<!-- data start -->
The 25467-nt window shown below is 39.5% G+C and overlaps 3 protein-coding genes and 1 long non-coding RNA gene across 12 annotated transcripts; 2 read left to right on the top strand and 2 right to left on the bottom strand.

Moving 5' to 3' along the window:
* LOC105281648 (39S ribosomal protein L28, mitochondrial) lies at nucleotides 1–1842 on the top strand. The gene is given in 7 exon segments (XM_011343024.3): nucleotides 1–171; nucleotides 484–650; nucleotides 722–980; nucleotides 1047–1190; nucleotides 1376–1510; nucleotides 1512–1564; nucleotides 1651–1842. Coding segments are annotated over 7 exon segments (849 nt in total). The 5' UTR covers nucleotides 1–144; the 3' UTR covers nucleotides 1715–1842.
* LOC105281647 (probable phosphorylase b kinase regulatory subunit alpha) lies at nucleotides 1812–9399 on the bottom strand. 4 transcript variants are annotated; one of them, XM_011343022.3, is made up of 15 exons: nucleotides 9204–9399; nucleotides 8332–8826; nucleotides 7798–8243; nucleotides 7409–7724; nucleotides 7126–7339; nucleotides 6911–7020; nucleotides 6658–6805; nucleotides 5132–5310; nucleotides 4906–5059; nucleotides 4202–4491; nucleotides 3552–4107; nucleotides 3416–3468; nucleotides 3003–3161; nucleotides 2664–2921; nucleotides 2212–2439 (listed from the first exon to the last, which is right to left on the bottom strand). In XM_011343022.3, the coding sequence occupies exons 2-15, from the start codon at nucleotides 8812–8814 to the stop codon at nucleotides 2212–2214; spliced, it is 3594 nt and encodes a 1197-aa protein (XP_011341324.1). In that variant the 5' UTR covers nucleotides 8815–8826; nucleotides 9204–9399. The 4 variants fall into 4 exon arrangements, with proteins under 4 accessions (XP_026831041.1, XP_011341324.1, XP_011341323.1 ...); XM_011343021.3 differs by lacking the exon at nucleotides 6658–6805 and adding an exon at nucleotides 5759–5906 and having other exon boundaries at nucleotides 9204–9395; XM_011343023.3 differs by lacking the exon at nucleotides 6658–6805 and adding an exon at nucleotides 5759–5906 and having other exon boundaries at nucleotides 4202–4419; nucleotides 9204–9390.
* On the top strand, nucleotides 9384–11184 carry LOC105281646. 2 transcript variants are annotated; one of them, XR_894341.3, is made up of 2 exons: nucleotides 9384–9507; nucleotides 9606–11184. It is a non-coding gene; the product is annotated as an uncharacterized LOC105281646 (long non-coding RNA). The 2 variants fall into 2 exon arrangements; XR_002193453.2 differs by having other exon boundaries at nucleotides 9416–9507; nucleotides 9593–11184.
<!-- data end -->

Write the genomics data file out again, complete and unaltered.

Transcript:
The 25467-nt window shown below is 39.5% G+C and overlaps 3 protein-coding genes and 1 long non-coding RNA gene across 12 annotated transcripts; 2 read left to right on the top strand and 2 right to left on the bottom strand.

Moving 5' to 3' along the window:
* LOC105281648 (39S ribosomal protein L28, mitochondrial) lies at nucleotides 1–1842 on the top strand. The gene is given in 7 exon segments (XM_011343024.3): nucleotides 1–171; nucleotides 484–650; nucleotides 722–980; nucleotides 1047–1190; nucleotides 1376–1510; nucleotides 1512–1564; nucleotides 1651–1842. Coding segments are annotated over 7 exon segments (849 nt in total). The 5' UTR covers nucleotides 1–144; the 3' UTR covers nucleotides 1715–1842.
* LOC105281647 (probable phosphorylase b kinase regulatory subunit alpha) lies at nucleotides 1812–9399 on the bottom strand. 4 transcript variants are annotated; one of them, XM_011343022.3, is made up of 15 exons: nucleotides 9204–9399; nucleotides 8332–8826; nucleotides 7798–8243; nucleotides 7409–7724; nucleotides 7126–7339; nucleotides 6911–7020; nucleotides 6658–6805; nucleotides 5132–5310; nucleotides 4906–5059; nucleotides 4202–4491; nucleotides 3552–4107; nucleotides 3416–3468; nucleotides 3003–3161; nucleotides 2664–2921; nucleotides 2212–2439 (listed from the first exon to the last, which is right to left on the bottom strand). In XM_011343022.3, the coding sequence occupies exons 2-15, from the start codon at nucleotides 8812–8814 to the stop codon at nucleotides 2212–2214; spliced, it is 3594 nt and encodes a 1197-aa protein (XP_011341324.1). In that variant the 5' UTR covers nucleotides 8815–8826; nucleotides 9204–9399. The 4 variants fall into 4 exon arrangements, with proteins under 4 accessions (XP_026831041.1, XP_011341324.1, XP_011341323.1 ...); XM_011343021.3 differs by lacking the exon at nucleotides 6658–6805 and adding an exon at nucleotides 5759–5906 and having other exon boundaries at nucleotides 9204–9395; XM_011343023.3 differs by lacking the exon at nucleotides 6658–6805 and adding an exon at nucleotides 5759–5906 and having other exon boundaries at nucleotides 4202–4419; nucleotides 9204–9390.
* On the top strand, nucleotides 9384–11184 carry LOC105281646. 2 transcript variants are annotated; one of them, XR_894341.3, is made up of 2 exons: nucleotides 9384–9507; nucleotides 9606–11184. It is a non-coding gene; the product is annotated as an uncharacterized LOC105281646 (long non-coding RNA). The 2 variants fall into 2 exon arrangements; XR_002193453.2 differs by having other exon boundaries at nucleotides 9416–9507; nucleotides 9593–11184.